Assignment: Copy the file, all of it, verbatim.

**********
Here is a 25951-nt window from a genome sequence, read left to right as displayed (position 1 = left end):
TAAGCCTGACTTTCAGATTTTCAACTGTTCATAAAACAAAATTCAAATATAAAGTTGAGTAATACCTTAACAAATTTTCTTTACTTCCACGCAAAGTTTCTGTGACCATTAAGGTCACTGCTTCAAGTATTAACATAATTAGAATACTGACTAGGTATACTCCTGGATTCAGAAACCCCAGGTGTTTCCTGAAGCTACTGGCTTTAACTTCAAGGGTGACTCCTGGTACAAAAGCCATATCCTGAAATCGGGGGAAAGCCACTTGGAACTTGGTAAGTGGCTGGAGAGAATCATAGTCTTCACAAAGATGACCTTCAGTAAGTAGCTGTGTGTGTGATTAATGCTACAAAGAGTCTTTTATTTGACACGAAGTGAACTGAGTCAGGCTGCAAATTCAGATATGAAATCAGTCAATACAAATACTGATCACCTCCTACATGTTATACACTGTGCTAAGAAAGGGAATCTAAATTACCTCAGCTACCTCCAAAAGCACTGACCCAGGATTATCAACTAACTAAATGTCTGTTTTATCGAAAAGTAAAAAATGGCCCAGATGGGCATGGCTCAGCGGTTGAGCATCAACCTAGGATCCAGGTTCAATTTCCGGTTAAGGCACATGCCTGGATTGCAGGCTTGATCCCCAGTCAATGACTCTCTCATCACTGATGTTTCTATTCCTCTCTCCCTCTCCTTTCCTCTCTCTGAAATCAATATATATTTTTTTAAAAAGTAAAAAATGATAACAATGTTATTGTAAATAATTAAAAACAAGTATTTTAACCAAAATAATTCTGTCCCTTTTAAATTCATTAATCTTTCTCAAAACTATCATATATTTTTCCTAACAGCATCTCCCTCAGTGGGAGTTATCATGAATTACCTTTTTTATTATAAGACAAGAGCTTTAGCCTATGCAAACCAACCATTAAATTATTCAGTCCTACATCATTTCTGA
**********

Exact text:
Here is a 25951-nt window from a genome sequence, read left to right as displayed (position 1 = left end):
TAAGCCTGACTTTCAGATTTTCAACTGTTCATAAAACAAAATTCAAATATAAAGTTGAGTAATACCTTAACAAATTTTCTTTACTTCCACGCAAAGTTTCTGTGACCATTAAGGTCACTGCTTCAAGTATTAACATAATTAGAATACTGACTAGGTATACTCCTGGATTCAGAAACCCCAGGTGTTTCCTGAAGCTACTGGCTTTAACTTCAAGGGTGACTCCTGGTACAAAAGCCATATCCTGAAATCGGGGGAAAGCCACTTGGAACTTGGTAAGTGGCTGGAGAGAATCATAGTCTTCACAAAGATGACCTTCAGTAAGTAGCTGTGTGTGTGATTAATGCTACAAAGAGTCTTTTATTTGACACGAAGTGAACTGAGTCAGGCTGCAAATTCAGATATGAAATCAGTCAATACAAATACTGATCACCTCCTACATGTTATACACTGTGCTAAGAAAGGGAATCTAAATTACCTCAGCTACCTCCAAAAGCACTGACCCAGGATTATCAACTAACTAAATGTCTGTTTTATCGAAAAGTAAAAAATGGCCCAGATGGGCATGGCTCAGCGGTTGAGCATCAACCTAGGATCCAGGTTCAATTTCCGGTTAAGGCACATGCCTGGATTGCAGGCTTGATCCCCAGTCAATGACTCTCTCATCACTGATGTTTCTATTCCTCTCTCCCTCTCCTTTCCTCTCTCTGAAATCAATATATATTTTTTTAAAAAGTAAAAAATGATAACAATGTTATTGTAAATAATTAAAAACAAGTATTTTAACCAAAATAATTCTGTCCCTTTTAAATTCATTAATCTTTCTCAAAACTATCATATATTTTTCCTAACAGCATCTCCCTCAGTGGGAGTTATCATGAATTACCTTTTTTATTATAAGACAAGAGCTTTAGCCTATGCAAACCAACCATTAAATTATTCAGTCCTACATCATTTCTGA